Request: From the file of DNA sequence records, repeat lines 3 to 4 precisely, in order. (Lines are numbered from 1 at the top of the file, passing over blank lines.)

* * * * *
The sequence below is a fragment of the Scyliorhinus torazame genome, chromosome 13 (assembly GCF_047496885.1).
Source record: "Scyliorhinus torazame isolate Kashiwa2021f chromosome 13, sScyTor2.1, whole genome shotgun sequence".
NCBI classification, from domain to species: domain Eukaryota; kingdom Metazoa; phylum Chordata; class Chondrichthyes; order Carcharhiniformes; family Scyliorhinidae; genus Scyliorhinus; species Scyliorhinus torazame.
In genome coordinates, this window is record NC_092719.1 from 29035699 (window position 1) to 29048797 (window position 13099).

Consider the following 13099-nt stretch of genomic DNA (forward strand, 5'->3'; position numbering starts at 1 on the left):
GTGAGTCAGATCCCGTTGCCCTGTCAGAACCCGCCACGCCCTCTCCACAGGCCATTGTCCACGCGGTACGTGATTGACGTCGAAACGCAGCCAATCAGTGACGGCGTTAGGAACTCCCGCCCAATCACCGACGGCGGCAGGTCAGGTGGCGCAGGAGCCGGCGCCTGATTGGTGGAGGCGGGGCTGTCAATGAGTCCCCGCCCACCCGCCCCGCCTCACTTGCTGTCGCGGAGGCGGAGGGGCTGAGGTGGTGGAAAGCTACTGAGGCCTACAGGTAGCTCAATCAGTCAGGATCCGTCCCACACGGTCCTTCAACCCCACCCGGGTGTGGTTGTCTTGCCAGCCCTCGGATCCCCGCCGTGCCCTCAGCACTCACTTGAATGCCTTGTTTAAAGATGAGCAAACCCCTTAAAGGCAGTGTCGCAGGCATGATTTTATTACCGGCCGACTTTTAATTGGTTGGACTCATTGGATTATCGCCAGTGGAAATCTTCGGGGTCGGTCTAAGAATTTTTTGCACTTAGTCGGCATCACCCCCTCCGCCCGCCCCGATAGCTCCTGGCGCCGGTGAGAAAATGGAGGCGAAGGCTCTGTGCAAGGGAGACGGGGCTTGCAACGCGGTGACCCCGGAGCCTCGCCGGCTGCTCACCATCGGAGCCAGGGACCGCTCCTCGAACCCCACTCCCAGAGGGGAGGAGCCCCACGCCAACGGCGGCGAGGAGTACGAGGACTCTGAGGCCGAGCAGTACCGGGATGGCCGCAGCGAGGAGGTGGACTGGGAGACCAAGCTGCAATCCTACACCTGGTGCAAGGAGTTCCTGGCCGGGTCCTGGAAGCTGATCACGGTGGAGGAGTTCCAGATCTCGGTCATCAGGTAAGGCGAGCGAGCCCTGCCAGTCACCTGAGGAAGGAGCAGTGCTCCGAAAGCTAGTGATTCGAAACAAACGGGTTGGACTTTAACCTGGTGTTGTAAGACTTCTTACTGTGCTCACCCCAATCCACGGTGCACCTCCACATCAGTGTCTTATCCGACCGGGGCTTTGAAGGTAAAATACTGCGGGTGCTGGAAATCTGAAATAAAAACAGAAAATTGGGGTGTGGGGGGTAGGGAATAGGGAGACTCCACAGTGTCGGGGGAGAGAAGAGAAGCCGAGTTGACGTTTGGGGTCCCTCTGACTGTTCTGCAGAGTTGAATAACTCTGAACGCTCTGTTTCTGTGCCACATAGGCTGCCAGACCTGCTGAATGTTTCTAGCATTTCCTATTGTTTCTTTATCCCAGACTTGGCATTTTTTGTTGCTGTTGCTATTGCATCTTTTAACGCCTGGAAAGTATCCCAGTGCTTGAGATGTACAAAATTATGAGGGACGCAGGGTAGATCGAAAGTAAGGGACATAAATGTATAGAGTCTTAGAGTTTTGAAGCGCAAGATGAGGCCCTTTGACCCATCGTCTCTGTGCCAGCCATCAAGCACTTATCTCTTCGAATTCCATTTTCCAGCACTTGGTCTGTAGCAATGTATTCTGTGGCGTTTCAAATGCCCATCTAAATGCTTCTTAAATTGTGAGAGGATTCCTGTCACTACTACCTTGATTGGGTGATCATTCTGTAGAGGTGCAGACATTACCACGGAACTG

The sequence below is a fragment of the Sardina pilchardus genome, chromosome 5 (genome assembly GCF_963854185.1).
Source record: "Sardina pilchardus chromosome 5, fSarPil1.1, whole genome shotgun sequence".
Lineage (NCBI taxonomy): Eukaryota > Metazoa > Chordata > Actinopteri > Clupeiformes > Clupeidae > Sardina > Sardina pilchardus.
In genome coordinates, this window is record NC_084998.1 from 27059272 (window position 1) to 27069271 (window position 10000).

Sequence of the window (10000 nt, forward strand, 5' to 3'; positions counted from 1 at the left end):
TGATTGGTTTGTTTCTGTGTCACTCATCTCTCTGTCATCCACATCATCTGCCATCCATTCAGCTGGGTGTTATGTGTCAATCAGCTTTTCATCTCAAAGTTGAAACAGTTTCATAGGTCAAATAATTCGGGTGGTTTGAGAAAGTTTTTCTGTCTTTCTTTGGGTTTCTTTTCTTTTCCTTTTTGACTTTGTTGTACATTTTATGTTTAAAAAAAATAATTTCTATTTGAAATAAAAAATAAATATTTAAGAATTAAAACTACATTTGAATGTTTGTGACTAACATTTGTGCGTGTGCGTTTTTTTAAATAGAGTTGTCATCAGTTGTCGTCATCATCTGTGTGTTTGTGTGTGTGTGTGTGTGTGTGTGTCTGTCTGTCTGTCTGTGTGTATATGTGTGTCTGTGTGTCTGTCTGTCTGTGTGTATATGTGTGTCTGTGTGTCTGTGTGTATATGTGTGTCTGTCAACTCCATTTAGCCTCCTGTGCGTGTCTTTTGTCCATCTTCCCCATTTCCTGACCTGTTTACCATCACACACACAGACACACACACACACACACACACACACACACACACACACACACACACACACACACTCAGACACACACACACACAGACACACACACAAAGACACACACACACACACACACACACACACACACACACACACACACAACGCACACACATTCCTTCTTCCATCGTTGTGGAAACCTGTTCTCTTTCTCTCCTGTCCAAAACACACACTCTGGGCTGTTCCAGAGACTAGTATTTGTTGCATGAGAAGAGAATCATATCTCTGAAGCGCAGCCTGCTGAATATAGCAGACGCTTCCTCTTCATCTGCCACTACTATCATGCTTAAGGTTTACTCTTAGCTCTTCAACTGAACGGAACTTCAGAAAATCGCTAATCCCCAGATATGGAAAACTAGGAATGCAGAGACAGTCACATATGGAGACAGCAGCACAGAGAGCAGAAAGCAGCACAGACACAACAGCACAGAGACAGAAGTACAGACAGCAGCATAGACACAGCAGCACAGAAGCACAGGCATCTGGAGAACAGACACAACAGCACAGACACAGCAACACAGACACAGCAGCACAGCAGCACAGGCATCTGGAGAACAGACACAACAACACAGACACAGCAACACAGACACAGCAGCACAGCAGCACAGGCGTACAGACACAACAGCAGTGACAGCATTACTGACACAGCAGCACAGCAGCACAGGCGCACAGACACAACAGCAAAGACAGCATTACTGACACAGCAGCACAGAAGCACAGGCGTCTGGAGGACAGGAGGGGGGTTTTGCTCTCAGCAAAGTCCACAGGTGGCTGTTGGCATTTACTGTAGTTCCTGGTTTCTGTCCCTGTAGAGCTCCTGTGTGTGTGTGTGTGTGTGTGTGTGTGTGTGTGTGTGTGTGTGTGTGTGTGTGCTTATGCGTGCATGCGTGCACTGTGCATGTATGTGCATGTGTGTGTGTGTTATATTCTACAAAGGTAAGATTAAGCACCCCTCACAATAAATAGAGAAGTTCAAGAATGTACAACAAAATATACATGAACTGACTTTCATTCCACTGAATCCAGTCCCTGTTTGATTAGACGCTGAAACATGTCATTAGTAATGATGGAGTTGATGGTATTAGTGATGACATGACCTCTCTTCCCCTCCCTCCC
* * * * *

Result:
NCBI classification, from domain to species: domain Eukaryota; kingdom Metazoa; phylum Chordata; class Chondrichthyes; order Carcharhiniformes; family Scyliorhinidae; genus Scyliorhinus; species Scyliorhinus torazame.
In genome coordinates, this window is record NC_092719.1 from 29035699 (window position 1) to 29048797 (window position 13099).